Days of the week in Southeast Asia

One of the most interesting things about a new language is connecting vocabulary in that language with vocabulary in languages I’m already familiar with. I still recall, when I was learning elementary Thai in college, I did not face the same challenge that my peers did, in learning to rattle off the days of the week. The reason: Sanskrit.

The planet-based naming system

Both Burmese and Thai have borrowed from Sanskrit for names of the days of the week. Like most Southeast Asian systems, the Burmese and Thai naming systems are based on the classical planets of Hindu astrology (English also uses this planetary system for the days of the week).  In fact, this Indic planet-based naming system is widespread throughout Southeast Asia, used in most major Southeast Asian languages, including Burmese, Lao, Khmer, Thai, Javanese and Balinese.

Each day of the week is represented by the following planets, with Sanskrit and Pali equivalents provided below:

Day Planet Sanskrit Pali
Sunday Sun Ādityavāra [1]
အာဒိတျဝါရ
Ravivāra
ရဝိဝါရ
Monday Moon Candravāra [2]
စန္ဒြဝါရ
Candavāra
စန္ဒဝါရ
Tuesday Mars Aṅgāravāra [3]
အံဂါရဝါရ
Kujavāra
ကုဇဝါရ
Wednesday Mercury Budhavāra
ဗုဒ္ဓဝါရ
Budhavāra
ဗုဒ္ဓဝါရ
Thursday Jupiter Bṛhaspativāra [4]
ဗၖဟသ္ပတိဝါရ
Guruvāra
ဂုရုဝါရ
Friday Venus Śukravāra
ၐုကြဝါရ
Sukkavāra
သုက္ကဝါရ
Saturday Saturn Śanivāra
ၐနိဝါရ
Sanivāra
သနိဝါရ

[1] Also Ravivāra, which is preferred in South Asian languages.
[2] Also Somavāra, which is preferred in South Asian and insular Southeast Asian languages.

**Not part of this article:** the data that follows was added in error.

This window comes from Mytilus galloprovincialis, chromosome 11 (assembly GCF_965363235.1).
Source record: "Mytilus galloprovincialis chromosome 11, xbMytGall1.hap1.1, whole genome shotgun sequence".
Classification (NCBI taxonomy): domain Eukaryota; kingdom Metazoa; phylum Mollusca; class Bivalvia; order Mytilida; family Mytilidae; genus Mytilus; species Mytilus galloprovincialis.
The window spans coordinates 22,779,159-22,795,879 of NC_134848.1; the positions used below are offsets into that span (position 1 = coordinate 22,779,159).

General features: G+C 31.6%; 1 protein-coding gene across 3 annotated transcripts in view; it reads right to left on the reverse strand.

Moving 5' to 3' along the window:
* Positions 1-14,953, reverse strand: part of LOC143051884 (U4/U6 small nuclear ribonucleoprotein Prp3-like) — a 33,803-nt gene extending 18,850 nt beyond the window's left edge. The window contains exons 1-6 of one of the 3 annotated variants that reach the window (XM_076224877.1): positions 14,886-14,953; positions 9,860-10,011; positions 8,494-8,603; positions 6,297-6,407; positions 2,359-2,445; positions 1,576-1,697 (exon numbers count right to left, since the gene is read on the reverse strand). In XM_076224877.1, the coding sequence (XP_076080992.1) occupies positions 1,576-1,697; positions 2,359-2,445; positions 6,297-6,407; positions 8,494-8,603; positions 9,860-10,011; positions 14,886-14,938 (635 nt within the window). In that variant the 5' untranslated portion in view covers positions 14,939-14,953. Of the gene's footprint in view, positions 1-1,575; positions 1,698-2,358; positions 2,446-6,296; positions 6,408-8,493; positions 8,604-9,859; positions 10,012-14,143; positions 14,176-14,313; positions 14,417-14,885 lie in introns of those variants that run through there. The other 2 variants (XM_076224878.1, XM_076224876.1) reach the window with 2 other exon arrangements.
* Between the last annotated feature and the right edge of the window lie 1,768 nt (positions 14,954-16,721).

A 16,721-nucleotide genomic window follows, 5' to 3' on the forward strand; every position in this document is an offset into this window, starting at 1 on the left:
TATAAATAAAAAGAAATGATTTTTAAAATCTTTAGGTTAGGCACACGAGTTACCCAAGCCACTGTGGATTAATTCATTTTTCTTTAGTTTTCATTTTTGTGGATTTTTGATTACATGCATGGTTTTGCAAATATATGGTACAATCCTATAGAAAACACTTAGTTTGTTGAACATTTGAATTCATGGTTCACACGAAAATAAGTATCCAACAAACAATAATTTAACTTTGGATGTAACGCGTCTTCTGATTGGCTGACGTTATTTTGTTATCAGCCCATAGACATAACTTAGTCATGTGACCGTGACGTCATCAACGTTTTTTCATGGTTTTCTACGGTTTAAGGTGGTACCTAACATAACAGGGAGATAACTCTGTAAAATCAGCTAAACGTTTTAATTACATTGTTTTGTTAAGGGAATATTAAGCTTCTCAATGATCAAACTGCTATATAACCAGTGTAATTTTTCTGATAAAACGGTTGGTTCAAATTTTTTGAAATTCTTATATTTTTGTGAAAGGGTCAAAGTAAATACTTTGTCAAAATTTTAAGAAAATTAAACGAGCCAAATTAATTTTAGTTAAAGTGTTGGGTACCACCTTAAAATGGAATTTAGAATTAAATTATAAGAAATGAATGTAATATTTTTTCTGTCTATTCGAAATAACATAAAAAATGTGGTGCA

[3] Also Maṅgalavāra, which is preferred in South Asian languages.
[4] Also Guruvāra, which is preferred in South Asian languages.

Etymological basis for days of the week

Etymology offers a window into the histories of the languages and peoples that speak them. While I could make out the correspondence between Burmese and Thai for most days of the week, two days stumped me: Sunday and Monday. Little did I know that this irregularity was due to vestiges of old Burmese in the Burmese terms for Sunday and Monday.

Below is an examination of the borrowings in Burmese and  Thai, alongside other regional languages including Mon and Khmer, Lao and Shan. For the purposes of legibility, the word for ‘day’ has been omitted from the comparisons below. Burmese follows Pali and Sanskrit syntax in that the word for ‘day’ is suffixed to the planet name, while in the others (Khmer, Mon, Thai, Lao, and Shan), the word for ‘day’ is prefixed to the planet name.

Language Word for ‘day’ Pronunciation
(IPA)
Pali —vāra or —varo
Sanskrit —vāra
Burmese —နေ့ /nḛ/
Khmer ថ្ងៃ— /tŋay/
Mon တ္ၚဲ— /ŋoa/
Thai วัน— /wan/
Lao ວັນ— /wán/
Shan ဝၼ်း— /wan4/

Sunday

Sunday literally means “Sun’s day” in English. Except for Burmese, the others have borrowed from the Sanskrit word for ‘sun,’ āditya.

SANSKRIT
အာဒိတျ
Āditya

KHMER
អាទិត្យ
/ʔaatɨt/

MON
အဒိုတ်
/ətɜ̀t/

THAI
อาทิตย์
/aaˈtʰít/

LAO
ອາທິດ
/aː tʰīt/

SHAN
ဢႃတိတ်ႉ
/
ʔaa1 tit5/

Burmese, as the sole outlier, continues to use a descendant of an Old Burmese word, which is attested to in Pagan-era stone inscriptions. According to linguist Pho Lat, the word tanin (တန်နှင် > တနင်) means ‘day,’ while ganwe (ကုနုယ် > ဂနွေ) means ‘sun.’ The latter term has striking similarity to the Mon word for ‘day’ and ‘sun,’ while the former resembles the spelling of a Pali word for ‘sun,’ uṇhagū.